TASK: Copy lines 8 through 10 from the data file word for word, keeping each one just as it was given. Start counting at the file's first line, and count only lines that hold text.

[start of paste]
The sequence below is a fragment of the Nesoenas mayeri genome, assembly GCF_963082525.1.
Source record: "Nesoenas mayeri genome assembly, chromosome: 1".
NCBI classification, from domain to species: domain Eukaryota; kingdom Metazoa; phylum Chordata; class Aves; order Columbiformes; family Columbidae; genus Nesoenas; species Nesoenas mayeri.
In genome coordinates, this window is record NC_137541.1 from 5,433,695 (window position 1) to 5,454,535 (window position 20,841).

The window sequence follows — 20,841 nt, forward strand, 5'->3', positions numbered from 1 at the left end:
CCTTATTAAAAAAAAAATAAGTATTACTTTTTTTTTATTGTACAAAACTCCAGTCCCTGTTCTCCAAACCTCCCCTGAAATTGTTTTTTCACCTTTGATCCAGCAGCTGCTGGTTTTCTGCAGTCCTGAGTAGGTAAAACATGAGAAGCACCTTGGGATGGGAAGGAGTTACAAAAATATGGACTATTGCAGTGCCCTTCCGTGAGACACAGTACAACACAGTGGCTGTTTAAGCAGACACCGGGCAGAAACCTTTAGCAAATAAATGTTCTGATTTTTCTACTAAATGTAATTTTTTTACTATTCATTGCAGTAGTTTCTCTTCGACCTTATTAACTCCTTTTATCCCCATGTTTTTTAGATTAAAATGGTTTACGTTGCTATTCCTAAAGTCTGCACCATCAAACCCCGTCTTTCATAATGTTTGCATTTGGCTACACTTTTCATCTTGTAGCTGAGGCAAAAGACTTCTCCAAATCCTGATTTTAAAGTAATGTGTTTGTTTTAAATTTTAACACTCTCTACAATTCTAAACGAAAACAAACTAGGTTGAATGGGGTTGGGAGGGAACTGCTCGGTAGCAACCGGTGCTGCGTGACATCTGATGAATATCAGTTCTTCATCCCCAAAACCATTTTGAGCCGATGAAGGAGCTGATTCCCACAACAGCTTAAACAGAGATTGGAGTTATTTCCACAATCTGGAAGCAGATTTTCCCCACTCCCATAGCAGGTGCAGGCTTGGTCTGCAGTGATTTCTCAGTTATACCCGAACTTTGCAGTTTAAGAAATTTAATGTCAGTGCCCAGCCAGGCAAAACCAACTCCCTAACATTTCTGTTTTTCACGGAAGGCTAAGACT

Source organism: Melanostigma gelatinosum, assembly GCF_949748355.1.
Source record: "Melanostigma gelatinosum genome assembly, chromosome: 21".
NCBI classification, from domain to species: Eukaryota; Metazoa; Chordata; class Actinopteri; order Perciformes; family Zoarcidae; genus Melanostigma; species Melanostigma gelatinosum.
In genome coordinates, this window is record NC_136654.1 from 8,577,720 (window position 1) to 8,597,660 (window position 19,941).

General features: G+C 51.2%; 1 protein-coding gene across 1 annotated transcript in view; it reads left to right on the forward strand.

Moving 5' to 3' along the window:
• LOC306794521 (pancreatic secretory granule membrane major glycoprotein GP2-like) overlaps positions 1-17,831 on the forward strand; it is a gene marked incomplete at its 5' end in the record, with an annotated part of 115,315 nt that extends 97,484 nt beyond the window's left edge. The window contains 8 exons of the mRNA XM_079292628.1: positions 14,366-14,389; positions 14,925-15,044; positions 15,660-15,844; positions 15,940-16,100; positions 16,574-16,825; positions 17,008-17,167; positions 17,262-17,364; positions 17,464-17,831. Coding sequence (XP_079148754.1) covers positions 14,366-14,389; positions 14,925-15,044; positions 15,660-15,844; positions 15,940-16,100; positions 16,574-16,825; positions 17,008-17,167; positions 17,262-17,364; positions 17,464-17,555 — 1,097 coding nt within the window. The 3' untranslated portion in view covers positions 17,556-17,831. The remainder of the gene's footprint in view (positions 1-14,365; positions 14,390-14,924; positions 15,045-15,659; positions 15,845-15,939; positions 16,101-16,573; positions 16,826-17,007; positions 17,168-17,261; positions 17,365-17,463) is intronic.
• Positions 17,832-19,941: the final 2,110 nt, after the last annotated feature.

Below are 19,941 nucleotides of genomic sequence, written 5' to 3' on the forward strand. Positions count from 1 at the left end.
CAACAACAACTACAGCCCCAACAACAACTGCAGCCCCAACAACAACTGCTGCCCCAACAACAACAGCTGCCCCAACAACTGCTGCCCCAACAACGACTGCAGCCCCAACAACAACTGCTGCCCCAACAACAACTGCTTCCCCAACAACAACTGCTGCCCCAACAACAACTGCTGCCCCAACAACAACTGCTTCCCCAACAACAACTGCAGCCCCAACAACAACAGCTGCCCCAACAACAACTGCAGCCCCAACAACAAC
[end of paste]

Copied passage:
Source record: "Melanostigma gelatinosum genome assembly, chromosome: 21".
NCBI classification, from domain to species: Eukaryota; Metazoa; Chordata; class Actinopteri; order Perciformes; family Zoarcidae; genus Melanostigma; species Melanostigma gelatinosum.
In genome coordinates, this window is record NC_136654.1 from 8,577,720 (window position 1) to 8,597,660 (window position 19,941).